You know who knows how to make a great jacket? Fjallraven. The quality of their outerwear and lifestyle garments. So when the brand set out to design an eco-friendly shell technology that would still match up to their performance standards, I was interested. Shell technology is one of the most environmentally harmful parts of the outdoor product world, so any attempt to improve here is welcomed. The Keb Eco-Shell is a stellar product move in a positive direction.
Fjallraven Keb Eco-Shell Features:
- Made from stretchy Eco-Shell fabric
- Helmet-compatible hood preserves peripheral vision
- Two-way, fully waterproof zipper with storm flap and leather pull tab
- Two spacious chest pockets with internal hidden bellows
- Two-way side vent zippers
- Hem has adjustable drawcord, cuffs have Velcro
- MSRP: $500
Stay dry, stay green
Shell technology is one of the most environmentally harmful parts of the outdoor world. A report from Patagonia published in 2015 detailed the chemistry of the environmental dimensions of shell jacket impact. The gold standard of durable water repellant (DWR) coating was an 8-carbon fluorocarbon (PFC) molecule that was highly effective at beading water on the surface of the jacket, but had undesirable environmental impacts because it does not break down. This ability of a treatment to bead water on a jacket’s surface is critical; even if the fabric is inherently impregnable to water (small pore size), saturated fabric does not permit breathability (you’ll get wet from your own sweat) and the jacket becomes heavy and clammy. So the trick is to find a treatment that will raise the surface tension of the jacket such that water beads up, is durable, and does not hurt the environment.
Patagonia’s solution was to move to shorter-chain PFCs; Fjallraven has eliminated PFC’s almost completely from their Keb line. There is still some in the waterproof zipper, as it turns out. However, for the bulk of the jacket, the treatment on the fabric is what counts. Fjallraven doesn’t actually have very much information available about their specific PFC-free fabric-impregnating treatment; they do promise that it is still water resistant and works well on the recycled polyester base of their Keb line.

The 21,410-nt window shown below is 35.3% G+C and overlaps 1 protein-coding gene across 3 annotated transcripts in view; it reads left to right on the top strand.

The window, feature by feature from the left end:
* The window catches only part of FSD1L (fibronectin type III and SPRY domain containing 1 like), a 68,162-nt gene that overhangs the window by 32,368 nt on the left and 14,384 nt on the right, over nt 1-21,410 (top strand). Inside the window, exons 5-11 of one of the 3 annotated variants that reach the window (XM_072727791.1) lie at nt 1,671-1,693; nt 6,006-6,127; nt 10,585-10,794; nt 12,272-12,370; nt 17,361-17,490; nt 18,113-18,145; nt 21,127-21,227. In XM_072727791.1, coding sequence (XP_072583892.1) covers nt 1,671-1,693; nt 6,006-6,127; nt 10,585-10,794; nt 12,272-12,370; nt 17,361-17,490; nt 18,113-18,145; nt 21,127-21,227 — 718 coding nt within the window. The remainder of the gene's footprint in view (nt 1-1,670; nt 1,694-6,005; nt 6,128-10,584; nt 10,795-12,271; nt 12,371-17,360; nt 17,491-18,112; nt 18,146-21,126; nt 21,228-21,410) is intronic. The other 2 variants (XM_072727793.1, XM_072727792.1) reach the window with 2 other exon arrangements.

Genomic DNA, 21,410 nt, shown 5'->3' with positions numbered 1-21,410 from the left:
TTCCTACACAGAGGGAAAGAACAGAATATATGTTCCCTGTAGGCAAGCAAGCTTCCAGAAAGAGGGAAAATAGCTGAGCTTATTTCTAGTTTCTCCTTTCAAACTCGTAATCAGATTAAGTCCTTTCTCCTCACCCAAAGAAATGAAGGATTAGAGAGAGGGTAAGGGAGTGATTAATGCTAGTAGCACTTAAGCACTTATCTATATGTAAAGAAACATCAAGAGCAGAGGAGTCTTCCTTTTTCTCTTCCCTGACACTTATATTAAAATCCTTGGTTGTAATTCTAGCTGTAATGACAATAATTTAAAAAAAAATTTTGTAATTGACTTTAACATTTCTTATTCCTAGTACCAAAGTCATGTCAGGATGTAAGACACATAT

So, the result is a waterproof, breathable, wonderfully stretchy jacket that is *almost* PFC-free (just those pesky zippers). I’ve been using this for mountaineering and some awesome through-hiking across a beautiful summer, and now fall, in the Pacific northwest. Let’s dive into the features.
The foundation of the Keb jacket is its fabric, full stop. One of the best parts about it is that it’s recycled polyester, and yet it’s still highly functional. I particularly like that the fabric has a good degree of inherent stretch. This really helps the jacket move with you as you climb and clamber. The jacket is cut quite long in general, both in the sleeves and the torso, which really improves the jacket’s range-of-motion.
The stats of the Keb jacket are promising. The breathability is 26,000 g/m2/24hours. This refers to the amount of your sweaty vapor that can pass through one square meter of the jacket’s fabric ever day, and this is on the high end of the spectrum meaning that the fabric is very breathable. The water resistivity of the fabric is 30,000 millimeters of water, which is a mindlessly high number since anything above 10,000 is usually considered waterproof. In summary: this jacket is very breathable and totally waterproof. Just as importantly, though, the fabric has a nice handle. In fact it is so soft that it almost feels like a softshell, especially with the inherent stretch. It’s also very quiet.